Table 2. Comparison of the demographic characteristics of the study participants and time parameters of treatment between those with malignant and nonmalignant neoplasms.
Table 2. Comparison of the demographic characteristics of the study participants and time parameters of treatment between those with malignant and nonmalignant neoplasms.
n = 26
n = 66
n (%)n (%)
Male n (%)14 (53.8)31 (47.0)0.552
Female n (%)12 (46.2)35 (53.0)
Mean ± SD [range]Mean ± SD [range]
Age (years)51.9 ± 16.9 [23–82]48.1 ± 17.8 [19–83]0.352
Overall LoS (days)19.1 ± 9.7 [8–40]21.3 ± 15.0 [4–92]0.491
LoS after surgery (days)15.2 ± 8.5 [6–31]17.8 ± 14.7 [2–90]0.399
Days in ICU after surgery0.1 ± 0.3 [0–1]1.0 ± 4.1 [0–31]0.268
Days of rehabilitation11.7 ± 6.9 [3–26]13.3 ± 10.6 [1–53]0.478
Abbreviations: LoS, length of hospital stay; ICU; intensive care unit.
Table 3. Postoperative complications (the Landriel Ibañez classification) and motor deficits.
Table 3. Postoperative complications (the Landriel Ibañez classification) and motor deficits.
Patients with complications726.91827.32527.20.973
Grade I13.834.544.3
Grade II415.41116.71516.30.944
Grade III27.746.166.5
Before surgery1765.41421.23133.7<0.001
At discharge2284.63857.66085.20.014
Table 4. Activities of daily living, performance, self-reliance, and gait efficiency before surgery, after surgery, and at discharge.
Table 4. Activities of daily living, performance, self-reliance, and gait efficiency before surgery, after surgery, and at discharge.
Mean ± SEMean ± SE
BIBefore surgery80.8 ± 3.9793.0 ± 2.49Group5.050.027
After surgery35.4 ± 4.9140.8 ± 3.08Time132.32<0.001
At discharge66.9 ± 4.8477.0 ± 3.04G × T0.630.535
KPSBefore surgery75.4 ± 3.2087.4 ± 2.01Group6.010.016
After surgery48.1 ± 3.4952.0 ± 2.19Time95.74<0.001
At discharge69.6 ± 3.1174.1 ± 1.95G × T1.910.151
MRSBefore surgery1.9 ± 0.221.0 ± 014Group10.700.002
After surgery3.7 ± 0.213.4 ± 0.13Time91.62<0.001
At discharge2.7 ± 0.222.1 ± 0.14G × T1.810.167
GIBefore surgery8.0 ± 0.419.2 ± 0.26Group2.920.091
After surgery4.1 ± 0.534.2 ± 0.33Time91.96<0.001
At discharge6.8 ± 0.497.6 ± 0.31G × T1.230.294
Abbreviations: BI, Barthel index; KPS, Karnofsky performance status scale; MRS, modified Rankin scale; GI, gait index; SE, standard error; G × T, interaction effect group × time, F, analysis of variance (ANOVA).
Table 5. Functional state before surgery, after surgery, and at discharge.
Table 5. Functional state before surgery, after surgery, and at discharge.
Motor SkillsMalignantNonmalignantp-Value
n (%)n (%)
Before surgery
Passive sitting26 (100%)66 (100%)1.000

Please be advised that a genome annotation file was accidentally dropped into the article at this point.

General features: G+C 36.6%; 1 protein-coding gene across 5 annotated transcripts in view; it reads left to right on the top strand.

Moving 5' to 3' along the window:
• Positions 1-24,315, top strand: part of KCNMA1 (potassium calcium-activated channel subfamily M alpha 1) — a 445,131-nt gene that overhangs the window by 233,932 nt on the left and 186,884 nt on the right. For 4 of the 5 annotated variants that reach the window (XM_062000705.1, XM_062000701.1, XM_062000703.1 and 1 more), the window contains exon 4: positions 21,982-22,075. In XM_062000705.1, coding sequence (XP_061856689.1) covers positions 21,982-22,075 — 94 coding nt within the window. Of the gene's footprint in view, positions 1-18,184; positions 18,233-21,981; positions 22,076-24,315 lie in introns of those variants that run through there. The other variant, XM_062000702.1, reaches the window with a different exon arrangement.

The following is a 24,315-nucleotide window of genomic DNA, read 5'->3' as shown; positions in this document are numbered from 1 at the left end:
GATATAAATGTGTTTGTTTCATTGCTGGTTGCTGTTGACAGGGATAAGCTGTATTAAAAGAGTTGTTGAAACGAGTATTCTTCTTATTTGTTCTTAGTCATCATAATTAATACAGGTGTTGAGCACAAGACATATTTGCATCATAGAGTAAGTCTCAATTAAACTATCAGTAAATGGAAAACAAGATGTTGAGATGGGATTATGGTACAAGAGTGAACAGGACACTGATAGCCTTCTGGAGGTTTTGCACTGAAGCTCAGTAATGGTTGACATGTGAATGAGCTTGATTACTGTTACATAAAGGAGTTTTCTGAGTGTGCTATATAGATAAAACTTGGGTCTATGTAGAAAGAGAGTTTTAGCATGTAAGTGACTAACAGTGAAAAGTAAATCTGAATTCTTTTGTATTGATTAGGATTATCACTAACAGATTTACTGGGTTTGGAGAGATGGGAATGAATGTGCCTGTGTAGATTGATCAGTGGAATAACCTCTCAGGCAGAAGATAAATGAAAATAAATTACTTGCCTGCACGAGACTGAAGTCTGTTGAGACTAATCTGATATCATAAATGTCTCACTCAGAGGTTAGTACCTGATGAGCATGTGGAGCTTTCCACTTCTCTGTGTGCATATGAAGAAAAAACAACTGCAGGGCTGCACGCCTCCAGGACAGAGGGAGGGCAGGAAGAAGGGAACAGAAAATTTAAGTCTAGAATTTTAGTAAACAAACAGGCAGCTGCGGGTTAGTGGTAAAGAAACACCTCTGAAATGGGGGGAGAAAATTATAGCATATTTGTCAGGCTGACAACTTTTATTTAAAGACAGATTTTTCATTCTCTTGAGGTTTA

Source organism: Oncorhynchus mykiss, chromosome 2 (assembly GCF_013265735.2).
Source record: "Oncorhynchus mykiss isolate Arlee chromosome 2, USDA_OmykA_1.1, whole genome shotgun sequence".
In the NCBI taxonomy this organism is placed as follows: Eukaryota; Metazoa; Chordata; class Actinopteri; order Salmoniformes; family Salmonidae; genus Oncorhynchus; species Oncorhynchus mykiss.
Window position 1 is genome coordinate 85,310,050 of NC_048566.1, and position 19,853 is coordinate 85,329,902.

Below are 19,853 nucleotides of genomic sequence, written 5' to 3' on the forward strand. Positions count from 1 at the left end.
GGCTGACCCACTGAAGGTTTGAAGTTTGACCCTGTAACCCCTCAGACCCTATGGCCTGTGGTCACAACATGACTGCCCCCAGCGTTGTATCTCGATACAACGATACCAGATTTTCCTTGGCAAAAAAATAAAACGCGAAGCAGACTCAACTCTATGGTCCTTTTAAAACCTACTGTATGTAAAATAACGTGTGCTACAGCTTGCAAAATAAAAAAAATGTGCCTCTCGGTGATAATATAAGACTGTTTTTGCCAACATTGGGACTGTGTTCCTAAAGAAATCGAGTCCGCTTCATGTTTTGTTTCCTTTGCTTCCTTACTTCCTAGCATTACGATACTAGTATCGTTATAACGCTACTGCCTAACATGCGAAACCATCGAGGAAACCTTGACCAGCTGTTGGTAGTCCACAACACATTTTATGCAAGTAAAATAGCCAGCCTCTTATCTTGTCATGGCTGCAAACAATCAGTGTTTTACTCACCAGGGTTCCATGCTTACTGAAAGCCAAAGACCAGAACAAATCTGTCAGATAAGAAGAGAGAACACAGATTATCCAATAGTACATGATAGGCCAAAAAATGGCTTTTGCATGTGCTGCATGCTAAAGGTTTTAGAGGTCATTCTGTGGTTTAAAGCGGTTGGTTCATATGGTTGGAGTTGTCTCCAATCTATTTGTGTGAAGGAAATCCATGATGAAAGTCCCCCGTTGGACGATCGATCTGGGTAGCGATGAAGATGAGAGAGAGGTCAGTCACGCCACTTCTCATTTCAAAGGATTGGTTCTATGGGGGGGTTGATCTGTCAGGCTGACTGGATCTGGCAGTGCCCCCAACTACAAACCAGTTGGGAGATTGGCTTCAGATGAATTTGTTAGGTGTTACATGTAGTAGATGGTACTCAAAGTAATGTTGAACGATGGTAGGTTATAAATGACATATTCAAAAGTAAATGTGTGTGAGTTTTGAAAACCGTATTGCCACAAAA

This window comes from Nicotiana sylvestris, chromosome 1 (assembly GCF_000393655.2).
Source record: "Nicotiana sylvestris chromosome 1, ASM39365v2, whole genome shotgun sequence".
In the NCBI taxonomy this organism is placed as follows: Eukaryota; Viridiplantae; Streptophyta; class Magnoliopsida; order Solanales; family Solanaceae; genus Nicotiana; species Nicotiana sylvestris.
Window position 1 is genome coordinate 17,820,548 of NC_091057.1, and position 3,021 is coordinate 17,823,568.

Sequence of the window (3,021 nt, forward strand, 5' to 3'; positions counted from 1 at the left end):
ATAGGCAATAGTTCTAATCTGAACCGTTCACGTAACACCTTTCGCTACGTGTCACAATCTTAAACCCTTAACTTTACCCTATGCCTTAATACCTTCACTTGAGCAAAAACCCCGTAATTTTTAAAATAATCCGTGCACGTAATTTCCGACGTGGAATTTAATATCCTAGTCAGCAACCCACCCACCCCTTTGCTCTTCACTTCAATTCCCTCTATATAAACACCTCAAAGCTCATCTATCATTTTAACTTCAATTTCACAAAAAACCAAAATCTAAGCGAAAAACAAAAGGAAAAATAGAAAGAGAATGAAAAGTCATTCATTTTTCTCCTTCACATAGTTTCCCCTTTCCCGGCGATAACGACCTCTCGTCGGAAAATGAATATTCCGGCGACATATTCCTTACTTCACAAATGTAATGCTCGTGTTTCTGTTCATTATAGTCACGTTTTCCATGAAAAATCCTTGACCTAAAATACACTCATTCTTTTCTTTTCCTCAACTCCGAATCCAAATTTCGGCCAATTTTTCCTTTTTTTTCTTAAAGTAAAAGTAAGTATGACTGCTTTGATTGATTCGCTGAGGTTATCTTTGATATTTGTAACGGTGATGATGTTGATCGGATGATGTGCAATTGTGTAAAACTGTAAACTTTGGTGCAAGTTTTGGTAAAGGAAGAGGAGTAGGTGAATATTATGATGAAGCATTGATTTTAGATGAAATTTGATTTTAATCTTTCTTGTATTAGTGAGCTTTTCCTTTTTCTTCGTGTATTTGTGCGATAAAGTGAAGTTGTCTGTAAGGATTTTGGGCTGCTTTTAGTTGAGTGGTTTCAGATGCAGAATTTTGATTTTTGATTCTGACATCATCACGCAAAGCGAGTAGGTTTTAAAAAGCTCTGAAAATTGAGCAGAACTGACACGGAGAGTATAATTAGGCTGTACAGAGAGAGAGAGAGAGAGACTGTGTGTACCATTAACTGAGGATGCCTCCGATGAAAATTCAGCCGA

Active sitting25 (96.2%)66 (100%)0.109
Standing23 (88.5%)64 (97.0%)0.105
Independent gait21 (80.8%)63 (95.5%)0.024
Week after surgery
Passive sitting24 (92.3%)60 (90.1%)0.830
Active sitting19 (73.1%)55 (83.3%)0.264
Standing15 (58.7%)41 (62.1%)0.695
Independent gait7 (26.9%)28 (42.4%)0.168
At discharge
Passive sitting26 (100%)66 (100%)1.000
Active sitting24 (92.3%)63 (95.5%)0.548
Standing22 (84.7%)60 (90.1%)0.382
Independent gait13 (50.0%)44 (66.7%)0.138
Table 6. Average time taken (days) to obtain the evaluated functional capabilities.
Table 6. Average time taken (days) to obtain the evaluated functional capabilities.
After SurgeryMalignantNonmalignantp-Value
(Days)Mean ± SD [Range]Mean ± SD [Range]
Passive sitting3.9 ± 4.5 [1–18]4.3 ± 8.5 [1–66]0.820
Active sitting4.3 ± 5.3 [1–21]4.0 ± 4.8 [1–32]0.793
Independent standing7.5 ± 8.2 [1–27]7.5 ± 8.0 [1–45]1.000
Independent gait8.3 ± 7.4 [1–26]8.5 ± 8.0 [1–32]0.912
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Krajewski, S.; Furtak, J.; Zawadka-Kunikowska, M.; Kachelski, M.; Soboń, J.; Harat, M. Functional State and Rehabilitation of Patients after Primary Brain Tumor Surgery for Malignant and Nonmalignant Tumors: A Prospective Observational Study. Curr. Oncol. 2023, 30, 5182-5194.

AMA Style

Krajewski S, Furtak J, Zawadka-Kunikowska M, Kachelski M, Soboń J, Harat M. Functional State and Rehabilitation of Patients after Primary Brain Tumor Surgery for Malignant and Nonmalignant Tumors: A Prospective Observational Study. Current Oncology. 2023; 30(5):5182-5194.

Chicago/Turabian Style

Krajewski, Stanisław, Jacek Furtak, Monika Zawadka-Kunikowska, Michał Kachelski, Jakub Soboń, and Marek Harat. 2023. "Functional State and Rehabilitation of Patients after Primary Brain Tumor Surgery for Malignant and Nonmalignant Tumors: A Prospective Observational Study" Current Oncology 30, no. 5: 5182-5194.